What carries the film more than anything would be the flawless chemistry, and delightful onscreen presences of Anne Hathaway (Looking cute and endearing as usual) and Chiwetel Ejiofor (Who it's nice to see doing a comedy, considering how great a dramatic actor he is) are hard not to like. They get some great banter between each other, and even though their characters are meant to be strained, you can still see these characters really do have a connection. Most of the movie is just focusing on them, though it does leave room for rather brief appearances from Ben Kingsley, Ben Stiller (as Linda's boss), Stephen Merchant (as the head of security at Harods), Mindy Kaling (as a former co-worker of Linda's), along with amusing parts for Dulé Hill (as "David", Paxton's half-brother) and Jazmyn Simon (as "Maria", David's wife, who Linda may or may not have had a sexual experience with).
Brought down a bit by possible poor timing and an execution of style that will either make or break the film (It's not boring, but it's not exactly an "Exciting" film), "Locked Down" isn't a movie that will find itself appealing to everyone. It is however, quite fun, and despite the romantic comedy aspect to the premise, it defies a lot of the standard tropes that many films of that genre tend to overly rely on. Also, unlike "Songbird", the film has a bit of a point to itself, addressing that in a way us being in lockdown could be seen as a positive, aside from the obvious protection from the virus. It makes you think about what exactly you've been doing in your life and now you're forced to contemplate the future, especially when we as a species really took a lot of things for granted. Very fitting to think about considering how things in real life are very much going to be different from now on. 3 Stars. Rated R For Lots Of Language And Pieces Of Fabric, Worn Over Your Face That Violate Your Constitutional Rights In Ways That Nobody Has Been Able To Actually Explain To Me.
Shadow in the Cloud ★★★ out of ★★★★
Image: "Wait....This isn't prequel to 'Gremlins'?"
What's the best way to start off the new, hopefully better year? Aside from allowing deranged, bigoted loonies to storm our Capitol and attempt to overthrow democracy (Now that twist I did see coming years ago), it's to make way for something of little consequence, but enough good old fashioned cheesy entertainment value. It makes the January dumping ground much easier to get through.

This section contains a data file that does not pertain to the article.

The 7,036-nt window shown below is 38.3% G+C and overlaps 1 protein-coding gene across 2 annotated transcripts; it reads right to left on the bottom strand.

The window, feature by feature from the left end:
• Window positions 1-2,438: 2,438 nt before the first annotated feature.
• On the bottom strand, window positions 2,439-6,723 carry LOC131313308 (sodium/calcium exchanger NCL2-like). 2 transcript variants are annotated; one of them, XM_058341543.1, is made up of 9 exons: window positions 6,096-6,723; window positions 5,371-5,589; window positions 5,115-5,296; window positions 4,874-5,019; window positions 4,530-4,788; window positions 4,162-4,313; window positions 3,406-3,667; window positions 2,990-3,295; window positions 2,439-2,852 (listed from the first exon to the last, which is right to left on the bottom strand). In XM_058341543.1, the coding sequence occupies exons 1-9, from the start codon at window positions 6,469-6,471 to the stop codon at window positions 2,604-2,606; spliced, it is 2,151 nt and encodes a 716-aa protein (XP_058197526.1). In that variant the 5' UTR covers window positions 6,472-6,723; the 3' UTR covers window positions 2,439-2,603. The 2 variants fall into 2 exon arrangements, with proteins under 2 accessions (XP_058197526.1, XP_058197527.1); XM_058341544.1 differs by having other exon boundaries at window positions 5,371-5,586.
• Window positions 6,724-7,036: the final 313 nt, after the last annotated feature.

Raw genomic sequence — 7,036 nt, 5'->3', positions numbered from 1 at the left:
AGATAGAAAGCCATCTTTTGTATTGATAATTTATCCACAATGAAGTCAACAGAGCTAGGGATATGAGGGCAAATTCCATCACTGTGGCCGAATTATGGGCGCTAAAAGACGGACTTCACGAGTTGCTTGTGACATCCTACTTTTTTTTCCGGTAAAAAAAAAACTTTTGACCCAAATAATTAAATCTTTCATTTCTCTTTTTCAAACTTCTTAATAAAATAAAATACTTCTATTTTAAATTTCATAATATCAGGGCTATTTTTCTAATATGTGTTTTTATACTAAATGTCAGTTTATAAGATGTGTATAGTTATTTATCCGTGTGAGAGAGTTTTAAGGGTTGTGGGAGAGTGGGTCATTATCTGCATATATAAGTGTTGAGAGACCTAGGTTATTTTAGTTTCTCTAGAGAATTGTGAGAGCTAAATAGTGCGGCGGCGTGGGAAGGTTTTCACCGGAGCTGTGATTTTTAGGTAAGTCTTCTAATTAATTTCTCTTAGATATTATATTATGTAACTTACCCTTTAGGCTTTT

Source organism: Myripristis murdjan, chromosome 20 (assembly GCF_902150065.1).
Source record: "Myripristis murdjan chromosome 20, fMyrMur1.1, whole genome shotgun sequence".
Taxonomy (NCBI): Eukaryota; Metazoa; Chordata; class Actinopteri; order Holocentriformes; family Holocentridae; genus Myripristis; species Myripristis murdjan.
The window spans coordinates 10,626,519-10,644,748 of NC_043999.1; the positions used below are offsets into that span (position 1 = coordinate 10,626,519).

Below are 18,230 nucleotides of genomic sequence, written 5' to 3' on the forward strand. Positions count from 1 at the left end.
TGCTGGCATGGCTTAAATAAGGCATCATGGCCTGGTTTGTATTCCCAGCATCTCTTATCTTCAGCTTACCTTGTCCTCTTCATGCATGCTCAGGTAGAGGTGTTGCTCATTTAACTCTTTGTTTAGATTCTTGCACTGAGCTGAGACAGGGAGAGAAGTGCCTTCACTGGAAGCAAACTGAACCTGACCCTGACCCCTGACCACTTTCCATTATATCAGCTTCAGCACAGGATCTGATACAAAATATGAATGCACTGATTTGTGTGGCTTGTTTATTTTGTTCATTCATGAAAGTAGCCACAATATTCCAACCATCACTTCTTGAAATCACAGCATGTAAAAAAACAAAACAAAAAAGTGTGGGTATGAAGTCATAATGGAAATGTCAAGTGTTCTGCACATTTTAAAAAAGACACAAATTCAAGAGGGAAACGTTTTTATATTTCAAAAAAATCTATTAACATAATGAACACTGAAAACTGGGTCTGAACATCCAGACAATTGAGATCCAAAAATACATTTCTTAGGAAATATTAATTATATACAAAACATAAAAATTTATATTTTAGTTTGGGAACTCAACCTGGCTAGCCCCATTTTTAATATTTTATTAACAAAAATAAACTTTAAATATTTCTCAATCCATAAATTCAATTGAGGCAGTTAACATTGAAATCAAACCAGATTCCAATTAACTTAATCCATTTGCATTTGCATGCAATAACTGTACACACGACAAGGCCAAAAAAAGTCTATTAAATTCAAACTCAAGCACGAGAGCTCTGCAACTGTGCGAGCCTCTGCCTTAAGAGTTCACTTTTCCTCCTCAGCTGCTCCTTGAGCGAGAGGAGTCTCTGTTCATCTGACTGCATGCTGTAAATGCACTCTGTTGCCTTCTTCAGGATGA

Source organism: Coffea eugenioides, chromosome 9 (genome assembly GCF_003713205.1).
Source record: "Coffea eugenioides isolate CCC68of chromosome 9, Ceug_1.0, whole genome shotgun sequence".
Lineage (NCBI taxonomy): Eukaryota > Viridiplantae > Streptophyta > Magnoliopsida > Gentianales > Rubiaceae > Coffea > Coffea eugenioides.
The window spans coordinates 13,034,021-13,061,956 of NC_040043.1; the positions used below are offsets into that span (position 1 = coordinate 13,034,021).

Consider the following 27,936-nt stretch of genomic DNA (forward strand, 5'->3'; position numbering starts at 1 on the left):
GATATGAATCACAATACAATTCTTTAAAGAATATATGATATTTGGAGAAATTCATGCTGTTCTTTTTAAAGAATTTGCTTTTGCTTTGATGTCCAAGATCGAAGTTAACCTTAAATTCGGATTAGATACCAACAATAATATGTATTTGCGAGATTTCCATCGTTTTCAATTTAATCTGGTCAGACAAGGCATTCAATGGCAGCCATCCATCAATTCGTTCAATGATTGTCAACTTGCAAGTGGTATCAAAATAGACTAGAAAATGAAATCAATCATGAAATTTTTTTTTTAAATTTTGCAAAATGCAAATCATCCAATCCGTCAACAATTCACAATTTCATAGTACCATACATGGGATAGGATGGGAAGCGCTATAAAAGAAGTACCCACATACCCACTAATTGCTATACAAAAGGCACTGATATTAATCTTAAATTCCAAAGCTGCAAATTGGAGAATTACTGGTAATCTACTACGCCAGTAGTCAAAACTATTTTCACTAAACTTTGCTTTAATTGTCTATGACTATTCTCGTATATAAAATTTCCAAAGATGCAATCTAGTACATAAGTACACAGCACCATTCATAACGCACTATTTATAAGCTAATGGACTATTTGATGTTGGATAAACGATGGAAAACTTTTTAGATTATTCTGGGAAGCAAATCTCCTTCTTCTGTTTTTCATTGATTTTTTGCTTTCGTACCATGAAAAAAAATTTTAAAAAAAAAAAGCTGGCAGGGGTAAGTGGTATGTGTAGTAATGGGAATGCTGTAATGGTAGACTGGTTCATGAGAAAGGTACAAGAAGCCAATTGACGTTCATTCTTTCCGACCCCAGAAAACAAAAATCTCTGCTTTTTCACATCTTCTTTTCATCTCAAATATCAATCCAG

Set in 1943, and after an amusing little animated PSA assuring that so called "Gremlins" aren't sabotaging war planes, "Shadow in the Cloud" follows a supposed British Flight Officer, "Maude Garrett" (Chloë Grace Moretz), who boards a B-17 bomber plane, "The Fool's Errand", with a mysterious package that she claims contains secret documents and must be delivered without question. Most of the bomber's crew is immediately antagonistic and sexist towards Garrett, with the captain, "John Reeves" (Callan Mulvey), sending Garrett to sit in the ball turret, forced to leave her package with the nice guy, "Walter Quaid" (Taylor John Smith). After the plane takes off in the middle of a storm, Garrett notices something is off about the flight, especially when she notices a terrifying looking shadow on the side of the plane. When parts of the bomber plane start to fall apart, it becomes apparent that something is wrong. With the sudden arrival of Japanese fighter planes, and the revelation that there is in fact a bloodthirsty gremlin on board, it's up to Garrett to take command of the situation, while her true mission slowly starts to become apparent.